Methodism was introduced to Roman Catholic Mexico by the Cornish upon their arrival, most of the descendants of the Cornish in Real del Monte and Pachuca are of Methodist faith. They brought the religion to other major Mexican cities as they relocated. Mexican remittances helped to build the Wesleyan Chapel in Redruth, Cornwall in the 1820s.

Tourism[edit]

Main square with the church of Our Lady of the Ascension in the background.
Fountain in the main square.
Interior of the church of Our Lady of the Ascension.

Real del Monte was named a "Pueblo Mágico" by the federal government, for its unique historical qualities, aesthetics, and traditions.[2][3] There are significant examples of Spanish Colonial architecture, in individual buildings and via the overall cityscape, that are preserved in the town.

Little Cornwall[edit]

The twin silver mining settlements of Pachuca and Real del Monte (Mineral del Monte) in the State of Hidalgo have been marketed as 'Mexico's Little Cornwall' by the Mexican Embassy in London since 2007. This represents the first attempt by the Spanish-speaking part of the Cornish diaspora to establish formal links with Cornwall. The Camborne Town Council voted on 19 July 2007 to twin with Pachuca and on 16 August 2007 a public meeting confirmed the earlier decision of Redruth Town Council to twin with Real del Monte. The formal twinning ceremony took place at Mineral del Monte in July 2008 during the visit of the Cornish Mexican Cultural Society.

A shop selling Pastes, testament to its Cornish past.
Paste

Real del Monte a home of the paste in México, with 30 paste producers in the town. A little larger than cocktail pasties common to the UK, the Mexican-made versions are widely varied including: meat and potato, black bean, shredded chicken, and sausage, all heavily laced with chillies plus a range of sweet pasties including: pineapple, apple, strawberry, and blackberry. A number have developed into national chains with shops in towns and cities across Mexico.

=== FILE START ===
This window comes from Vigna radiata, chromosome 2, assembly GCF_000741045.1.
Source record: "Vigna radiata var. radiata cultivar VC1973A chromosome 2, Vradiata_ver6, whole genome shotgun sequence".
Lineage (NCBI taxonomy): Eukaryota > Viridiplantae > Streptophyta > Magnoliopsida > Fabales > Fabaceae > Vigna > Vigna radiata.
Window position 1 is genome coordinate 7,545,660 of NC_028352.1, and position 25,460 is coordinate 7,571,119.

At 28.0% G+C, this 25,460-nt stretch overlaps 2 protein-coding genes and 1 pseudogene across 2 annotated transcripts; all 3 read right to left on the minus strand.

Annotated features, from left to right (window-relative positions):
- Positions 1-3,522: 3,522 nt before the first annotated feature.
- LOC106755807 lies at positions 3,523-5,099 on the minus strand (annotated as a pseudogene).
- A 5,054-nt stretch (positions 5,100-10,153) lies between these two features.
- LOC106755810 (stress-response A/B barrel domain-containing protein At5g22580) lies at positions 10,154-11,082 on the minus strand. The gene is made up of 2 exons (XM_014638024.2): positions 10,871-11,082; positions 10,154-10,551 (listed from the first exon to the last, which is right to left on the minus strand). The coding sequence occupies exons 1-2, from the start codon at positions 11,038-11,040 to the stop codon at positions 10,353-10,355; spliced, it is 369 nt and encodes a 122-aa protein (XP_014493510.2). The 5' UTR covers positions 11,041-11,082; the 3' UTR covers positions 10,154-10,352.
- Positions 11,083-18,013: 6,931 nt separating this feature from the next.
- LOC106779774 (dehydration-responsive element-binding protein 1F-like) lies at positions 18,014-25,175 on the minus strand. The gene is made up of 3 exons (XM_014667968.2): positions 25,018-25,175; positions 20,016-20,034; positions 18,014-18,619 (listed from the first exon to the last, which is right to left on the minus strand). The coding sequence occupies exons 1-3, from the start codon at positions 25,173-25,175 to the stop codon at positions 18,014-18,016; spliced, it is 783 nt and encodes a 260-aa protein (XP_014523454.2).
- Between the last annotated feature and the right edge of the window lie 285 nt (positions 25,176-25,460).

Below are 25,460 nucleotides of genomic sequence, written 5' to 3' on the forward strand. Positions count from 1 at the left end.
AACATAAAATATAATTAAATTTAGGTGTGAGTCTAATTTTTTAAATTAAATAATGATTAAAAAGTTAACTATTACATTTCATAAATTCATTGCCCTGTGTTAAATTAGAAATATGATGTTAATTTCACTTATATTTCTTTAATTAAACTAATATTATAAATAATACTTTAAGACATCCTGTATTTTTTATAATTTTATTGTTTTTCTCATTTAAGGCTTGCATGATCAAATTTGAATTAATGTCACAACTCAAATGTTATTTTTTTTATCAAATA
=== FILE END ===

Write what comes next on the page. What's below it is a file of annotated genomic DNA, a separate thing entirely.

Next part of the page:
International Paste Festival

In October 2009 the town of Real del Monte (twinned with Redruth, Cornwall) held the first International Paste Festival. Organised by the Municipality of Real del Monte, the paste producers and the Cornish Mexican Cultural Society Chapter Mexico, the Festival was a great success drawing an estimated 8,000 visitors to the town for the three-day event. A coach of visitors travelled from Cuernavaca, some four hours away, and another from Mexico City. The Festival was opened by the President Municipal of Real del Monte, Ing. Omar Mariano Skewes. During the opening speeches it was stated that ‘ Cornish people rebuilt our shattered mining industry giving us work and now again, when we have lost that industry, the Cornish have given us pastes and a new source of income’. As is usual on festival days in this picturesque town, the programme commenced with a visit to the Cornish Cemetery and a guided tour by Bridget Galsworthy of the British Society, followed by wreath-laying at the Miner´s Monument. The main street was transformed with a long line of tented stands where ‘pastes’ of all descriptions were produced and a large stage next to the Miner´s Memorial provided dance and other entertainments throughout the Festival.

Famous citizens[edit]

At the end of the 19th century, the engineer Andrés Aldasoro worked in the Las dos Estrellas mine. Two of his sons, Juan Pablo Aldasoro and Eduardo Aldasoro Suárez, were born in Mineral del Monte. As adults, they became pioneers in aviation, and both became members of the Early Birds of Aviation. Alfred C. Crowle was the Cornish born miner who emigrated to Mexico and in 1935 became manager to the national Mexican football team.

John Edgar Benjamin Vial was a Cornish-Mexican who fought in the British Imperial Forces during World War I. He died in the Battle of Somme. For his service he received the British War Medal and the Victory Medal.[4] There is a monument in his honour at the Panteon Inglés.

See also[edit]

Gallery[edit]

References[edit]

  1. ^ "Mineral del Monte". Enciclopedia de los Municipios de México. Instituto Nacional para el Federalismo y el Desarrollo Municipal. Retrieved December 27, 2008. 
  2. ^ Pueblos Magicos . accessed 1.24.2014.
  3. ^ Real del Monte was named a Pueblo Mágico in 2004
  4. ^ "La visita del Principe Carlos de Inglaterra". El Sol de Zamora. Retrieved November 4, 2014. 

External links[edit]

Coordinates: 20°08′N 98°40′W / 20.133°N 98.667°W / 20.133; -98.667